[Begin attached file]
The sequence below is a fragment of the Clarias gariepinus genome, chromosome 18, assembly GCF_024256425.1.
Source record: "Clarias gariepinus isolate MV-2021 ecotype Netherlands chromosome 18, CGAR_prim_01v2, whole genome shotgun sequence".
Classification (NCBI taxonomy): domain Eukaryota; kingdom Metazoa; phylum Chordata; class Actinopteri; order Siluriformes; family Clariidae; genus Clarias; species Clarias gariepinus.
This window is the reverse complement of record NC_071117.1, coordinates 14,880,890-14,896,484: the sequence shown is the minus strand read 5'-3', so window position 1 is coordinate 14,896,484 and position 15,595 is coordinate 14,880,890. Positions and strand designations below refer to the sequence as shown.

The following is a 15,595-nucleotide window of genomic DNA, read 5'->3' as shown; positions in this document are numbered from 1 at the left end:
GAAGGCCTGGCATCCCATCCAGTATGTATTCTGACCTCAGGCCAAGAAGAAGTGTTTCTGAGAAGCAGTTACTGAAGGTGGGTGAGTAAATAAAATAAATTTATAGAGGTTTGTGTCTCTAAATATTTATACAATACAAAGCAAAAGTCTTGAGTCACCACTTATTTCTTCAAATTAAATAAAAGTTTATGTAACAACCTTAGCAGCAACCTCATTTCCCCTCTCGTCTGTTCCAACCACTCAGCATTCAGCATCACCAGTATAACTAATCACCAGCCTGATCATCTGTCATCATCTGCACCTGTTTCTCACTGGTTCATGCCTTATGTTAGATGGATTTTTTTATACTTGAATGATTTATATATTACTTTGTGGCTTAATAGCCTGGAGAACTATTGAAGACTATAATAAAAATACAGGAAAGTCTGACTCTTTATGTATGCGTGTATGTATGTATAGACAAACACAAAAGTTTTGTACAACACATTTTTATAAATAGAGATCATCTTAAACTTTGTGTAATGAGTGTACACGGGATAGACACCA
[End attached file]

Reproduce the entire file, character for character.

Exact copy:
The sequence below is a fragment of the Clarias gariepinus genome, chromosome 18, assembly GCF_024256425.1.
Source record: "Clarias gariepinus isolate MV-2021 ecotype Netherlands chromosome 18, CGAR_prim_01v2, whole genome shotgun sequence".
Classification (NCBI taxonomy): domain Eukaryota; kingdom Metazoa; phylum Chordata; class Actinopteri; order Siluriformes; family Clariidae; genus Clarias; species Clarias gariepinus.
This window is the reverse complement of record NC_071117.1, coordinates 14,880,890-14,896,484: the sequence shown is the minus strand read 5'-3', so window position 1 is coordinate 14,896,484 and position 15,595 is coordinate 14,880,890. Positions and strand designations below refer to the sequence as shown.

The following is a 15,595-nucleotide window of genomic DNA, read 5'->3' as shown; positions in this document are numbered from 1 at the left end:
GAAGGCCTGGCATCCCATCCAGTATGTATTCTGACCTCAGGCCAAGAAGAAGTGTTTCTGAGAAGCAGTTACTGAAGGTGGGTGAGTAAATAAAATAAATTTATAGAGGTTTGTGTCTCTAAATATTTATACAATACAAAGCAAAAGTCTTGAGTCACCACTTATTTCTTCAAATTAAATAAAAGTTTATGTAACAACCTTAGCAGCAACCTCATTTCCCCTCTCGTCTGTTCCAACCACTCAGCATTCAGCATCACCAGTATAACTAATCACCAGCCTGATCATCTGTCATCATCTGCACCTGTTTCTCACTGGTTCATGCCTTATGTTAGATGGATTTTTTTATACTTGAATGATTTATATATTACTTTGTGGCTTAATAGCCTGGAGAACTATTGAAGACTATAATAAAAATACAGGAAAGTCTGACTCTTTATGTATGCGTGTATGTATGTATAGACAAACACAAAAGTTTTGTACAACACATTTTTATAAATAGAGATCATCTTAAACTTTGTGTAATGAGTGTACACGGGATAGACACCA